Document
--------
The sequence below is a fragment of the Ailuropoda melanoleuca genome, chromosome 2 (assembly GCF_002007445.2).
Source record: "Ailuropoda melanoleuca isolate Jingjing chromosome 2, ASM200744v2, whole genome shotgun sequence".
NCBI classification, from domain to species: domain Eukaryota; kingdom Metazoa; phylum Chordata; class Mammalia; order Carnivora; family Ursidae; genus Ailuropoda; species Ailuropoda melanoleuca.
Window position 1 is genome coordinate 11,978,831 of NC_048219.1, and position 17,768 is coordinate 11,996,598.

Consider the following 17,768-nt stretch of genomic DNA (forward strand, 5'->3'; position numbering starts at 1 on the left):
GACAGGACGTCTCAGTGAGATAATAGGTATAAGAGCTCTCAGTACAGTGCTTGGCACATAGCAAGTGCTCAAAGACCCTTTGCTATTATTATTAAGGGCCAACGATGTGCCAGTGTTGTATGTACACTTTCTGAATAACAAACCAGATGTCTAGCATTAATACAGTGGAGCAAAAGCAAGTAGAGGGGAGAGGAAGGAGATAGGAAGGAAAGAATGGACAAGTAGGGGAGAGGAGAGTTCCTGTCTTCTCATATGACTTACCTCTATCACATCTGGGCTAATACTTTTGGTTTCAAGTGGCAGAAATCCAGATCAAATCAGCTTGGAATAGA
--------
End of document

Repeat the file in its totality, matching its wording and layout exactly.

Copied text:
The sequence below is a fragment of the Ailuropoda melanoleuca genome, chromosome 2 (assembly GCF_002007445.2).
Source record: "Ailuropoda melanoleuca isolate Jingjing chromosome 2, ASM200744v2, whole genome shotgun sequence".
NCBI classification, from domain to species: domain Eukaryota; kingdom Metazoa; phylum Chordata; class Mammalia; order Carnivora; family Ursidae; genus Ailuropoda; species Ailuropoda melanoleuca.
Window position 1 is genome coordinate 11,978,831 of NC_048219.1, and position 17,768 is coordinate 11,996,598.

Consider the following 17,768-nt stretch of genomic DNA (forward strand, 5'->3'; position numbering starts at 1 on the left):
GACAGGACGTCTCAGTGAGATAATAGGTATAAGAGCTCTCAGTACAGTGCTTGGCACATAGCAAGTGCTCAAAGACCCTTTGCTATTATTATTAAGGGCCAACGATGTGCCAGTGTTGTATGTACACTTTCTGAATAACAAACCAGATGTCTAGCATTAATACAGTGGAGCAAAAGCAAGTAGAGGGGAGAGGAAGGAGATAGGAAGGAAAGAATGGACAAGTAGGGGAGAGGAGAGTTCCTGTCTTCTCATATGACTTACCTCTATCACATCTGGGCTAATACTTTTGGTTTCAAGTGGCAGAAATCCAGATCAAATCAGCTTGGAATAGA